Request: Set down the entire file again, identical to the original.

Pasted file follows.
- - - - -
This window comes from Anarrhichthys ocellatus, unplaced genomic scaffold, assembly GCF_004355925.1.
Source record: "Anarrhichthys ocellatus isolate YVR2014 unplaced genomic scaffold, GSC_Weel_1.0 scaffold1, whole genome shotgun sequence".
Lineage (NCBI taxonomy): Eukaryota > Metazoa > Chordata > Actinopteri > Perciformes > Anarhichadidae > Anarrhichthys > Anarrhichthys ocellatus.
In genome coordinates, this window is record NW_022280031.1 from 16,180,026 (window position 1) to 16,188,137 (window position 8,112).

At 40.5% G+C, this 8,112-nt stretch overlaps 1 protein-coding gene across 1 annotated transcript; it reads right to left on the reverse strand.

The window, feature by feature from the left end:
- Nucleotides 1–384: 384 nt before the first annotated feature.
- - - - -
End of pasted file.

This window comes from Anarrhichthys ocellatus, unplaced genomic scaffold, assembly GCF_004355925.1.
Source record: "Anarrhichthys ocellatus isolate YVR2014 unplaced genomic scaffold, GSC_Weel_1.0 scaffold1, whole genome shotgun sequence".
Lineage (NCBI taxonomy): Eukaryota > Metazoa > Chordata > Actinopteri > Perciformes > Anarhichadidae > Anarrhichthys > Anarrhichthys ocellatus.
In genome coordinates, this window is record NW_022280031.1 from 16,180,026 (window position 1) to 16,188,137 (window position 8,112).

At 40.5% G+C, this 8,112-nt stretch overlaps 1 protein-coding gene across 1 annotated transcript; it reads right to left on the reverse strand.

The window, feature by feature from the left end:
- Nucleotides 1–384: 384 nt before the first annotated feature.